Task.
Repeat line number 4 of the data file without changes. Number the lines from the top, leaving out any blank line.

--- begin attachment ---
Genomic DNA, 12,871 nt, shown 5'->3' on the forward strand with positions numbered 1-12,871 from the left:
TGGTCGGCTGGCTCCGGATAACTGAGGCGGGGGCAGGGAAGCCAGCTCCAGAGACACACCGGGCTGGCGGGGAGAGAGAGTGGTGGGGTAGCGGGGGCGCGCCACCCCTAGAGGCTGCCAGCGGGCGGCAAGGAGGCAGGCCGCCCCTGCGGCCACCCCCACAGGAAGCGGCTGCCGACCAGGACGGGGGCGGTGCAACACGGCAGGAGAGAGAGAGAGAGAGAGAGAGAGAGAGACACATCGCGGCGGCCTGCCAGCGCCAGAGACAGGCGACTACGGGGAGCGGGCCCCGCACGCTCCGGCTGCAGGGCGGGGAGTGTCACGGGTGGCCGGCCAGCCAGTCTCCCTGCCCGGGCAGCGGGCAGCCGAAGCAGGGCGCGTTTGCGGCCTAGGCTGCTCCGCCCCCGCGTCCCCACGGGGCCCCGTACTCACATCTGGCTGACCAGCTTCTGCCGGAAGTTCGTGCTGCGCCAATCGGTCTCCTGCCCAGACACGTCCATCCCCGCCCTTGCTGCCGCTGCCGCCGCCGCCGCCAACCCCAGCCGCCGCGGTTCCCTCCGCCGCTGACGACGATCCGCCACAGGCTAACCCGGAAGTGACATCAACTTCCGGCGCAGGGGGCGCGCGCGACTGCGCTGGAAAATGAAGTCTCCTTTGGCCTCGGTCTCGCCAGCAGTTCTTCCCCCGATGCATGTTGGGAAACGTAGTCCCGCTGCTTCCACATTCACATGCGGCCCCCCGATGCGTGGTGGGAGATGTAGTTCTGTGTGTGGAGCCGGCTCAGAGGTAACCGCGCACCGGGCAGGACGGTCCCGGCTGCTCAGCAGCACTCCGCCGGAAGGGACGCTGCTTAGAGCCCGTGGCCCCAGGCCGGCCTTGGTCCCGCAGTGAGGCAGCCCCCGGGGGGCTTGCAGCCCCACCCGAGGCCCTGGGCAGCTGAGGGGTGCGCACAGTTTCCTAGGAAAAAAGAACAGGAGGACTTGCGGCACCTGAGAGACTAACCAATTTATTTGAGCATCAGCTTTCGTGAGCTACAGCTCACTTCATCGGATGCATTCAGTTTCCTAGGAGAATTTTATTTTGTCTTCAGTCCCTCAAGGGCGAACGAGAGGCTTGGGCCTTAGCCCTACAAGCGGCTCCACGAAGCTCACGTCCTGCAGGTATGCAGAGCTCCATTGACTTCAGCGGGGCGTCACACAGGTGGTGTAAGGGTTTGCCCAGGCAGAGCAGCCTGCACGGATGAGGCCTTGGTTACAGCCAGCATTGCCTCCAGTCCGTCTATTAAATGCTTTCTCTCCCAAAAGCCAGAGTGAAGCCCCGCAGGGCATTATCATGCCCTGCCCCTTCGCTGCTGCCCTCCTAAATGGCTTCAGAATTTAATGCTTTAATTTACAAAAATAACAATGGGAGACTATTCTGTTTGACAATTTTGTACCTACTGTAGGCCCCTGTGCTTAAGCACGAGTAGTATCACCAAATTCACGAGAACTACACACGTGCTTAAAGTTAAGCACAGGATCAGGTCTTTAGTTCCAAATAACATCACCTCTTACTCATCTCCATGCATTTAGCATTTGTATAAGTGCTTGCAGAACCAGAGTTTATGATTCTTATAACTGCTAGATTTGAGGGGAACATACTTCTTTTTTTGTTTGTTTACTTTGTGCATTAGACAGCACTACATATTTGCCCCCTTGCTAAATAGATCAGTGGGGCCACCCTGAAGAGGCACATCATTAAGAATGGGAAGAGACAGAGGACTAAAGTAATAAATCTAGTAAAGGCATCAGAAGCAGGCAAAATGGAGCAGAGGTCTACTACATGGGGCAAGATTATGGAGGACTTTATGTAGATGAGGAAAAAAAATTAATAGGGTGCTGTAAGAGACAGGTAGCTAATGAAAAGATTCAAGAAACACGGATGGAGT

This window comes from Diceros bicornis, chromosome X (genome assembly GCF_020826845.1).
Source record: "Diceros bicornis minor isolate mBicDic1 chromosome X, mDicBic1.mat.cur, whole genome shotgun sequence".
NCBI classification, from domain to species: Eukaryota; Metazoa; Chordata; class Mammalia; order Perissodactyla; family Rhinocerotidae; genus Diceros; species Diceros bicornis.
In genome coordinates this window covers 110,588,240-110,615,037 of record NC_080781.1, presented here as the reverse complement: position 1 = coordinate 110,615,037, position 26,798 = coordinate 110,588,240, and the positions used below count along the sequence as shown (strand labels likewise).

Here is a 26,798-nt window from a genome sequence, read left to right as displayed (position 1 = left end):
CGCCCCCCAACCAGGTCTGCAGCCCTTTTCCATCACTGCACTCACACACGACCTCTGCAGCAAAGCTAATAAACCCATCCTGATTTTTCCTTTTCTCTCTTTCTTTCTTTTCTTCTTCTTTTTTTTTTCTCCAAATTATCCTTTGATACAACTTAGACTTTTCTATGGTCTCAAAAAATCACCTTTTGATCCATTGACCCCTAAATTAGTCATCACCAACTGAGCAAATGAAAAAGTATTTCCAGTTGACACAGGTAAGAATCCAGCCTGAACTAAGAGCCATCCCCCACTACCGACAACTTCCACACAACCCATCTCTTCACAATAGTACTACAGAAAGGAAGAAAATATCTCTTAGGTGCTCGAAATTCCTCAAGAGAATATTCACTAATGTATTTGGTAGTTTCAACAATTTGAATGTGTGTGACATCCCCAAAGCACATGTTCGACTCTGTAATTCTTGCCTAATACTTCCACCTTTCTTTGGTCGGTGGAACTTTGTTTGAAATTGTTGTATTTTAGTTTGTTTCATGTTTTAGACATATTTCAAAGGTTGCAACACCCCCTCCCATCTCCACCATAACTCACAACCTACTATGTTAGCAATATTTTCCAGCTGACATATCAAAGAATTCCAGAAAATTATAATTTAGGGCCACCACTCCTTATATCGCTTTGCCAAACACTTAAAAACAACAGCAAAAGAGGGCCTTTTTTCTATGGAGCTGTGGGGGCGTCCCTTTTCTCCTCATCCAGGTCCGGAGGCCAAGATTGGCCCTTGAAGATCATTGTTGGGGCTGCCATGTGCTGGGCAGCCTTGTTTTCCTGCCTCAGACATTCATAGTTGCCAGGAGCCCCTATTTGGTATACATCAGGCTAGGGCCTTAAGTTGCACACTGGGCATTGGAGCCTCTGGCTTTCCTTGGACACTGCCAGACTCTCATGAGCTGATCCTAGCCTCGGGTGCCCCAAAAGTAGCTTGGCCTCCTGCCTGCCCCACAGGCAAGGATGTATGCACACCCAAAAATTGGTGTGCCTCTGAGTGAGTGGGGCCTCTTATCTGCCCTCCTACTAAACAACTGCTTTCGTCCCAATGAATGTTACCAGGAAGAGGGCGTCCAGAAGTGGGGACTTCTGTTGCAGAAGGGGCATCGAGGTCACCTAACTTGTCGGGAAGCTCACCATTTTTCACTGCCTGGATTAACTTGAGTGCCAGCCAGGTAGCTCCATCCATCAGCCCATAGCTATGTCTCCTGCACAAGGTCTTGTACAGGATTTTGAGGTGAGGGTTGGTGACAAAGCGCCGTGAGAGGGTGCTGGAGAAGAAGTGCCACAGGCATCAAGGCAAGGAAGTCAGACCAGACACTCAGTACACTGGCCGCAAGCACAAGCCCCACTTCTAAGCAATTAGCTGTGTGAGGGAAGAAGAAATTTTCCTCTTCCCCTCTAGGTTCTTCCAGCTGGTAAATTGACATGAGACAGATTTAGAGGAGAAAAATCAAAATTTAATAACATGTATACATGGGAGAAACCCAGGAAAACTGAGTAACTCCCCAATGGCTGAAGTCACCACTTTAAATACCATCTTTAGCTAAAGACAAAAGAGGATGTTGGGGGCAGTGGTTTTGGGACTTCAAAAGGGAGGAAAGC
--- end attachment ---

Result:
Source record: "Diceros bicornis minor isolate mBicDic1 chromosome X, mDicBic1.mat.cur, whole genome shotgun sequence".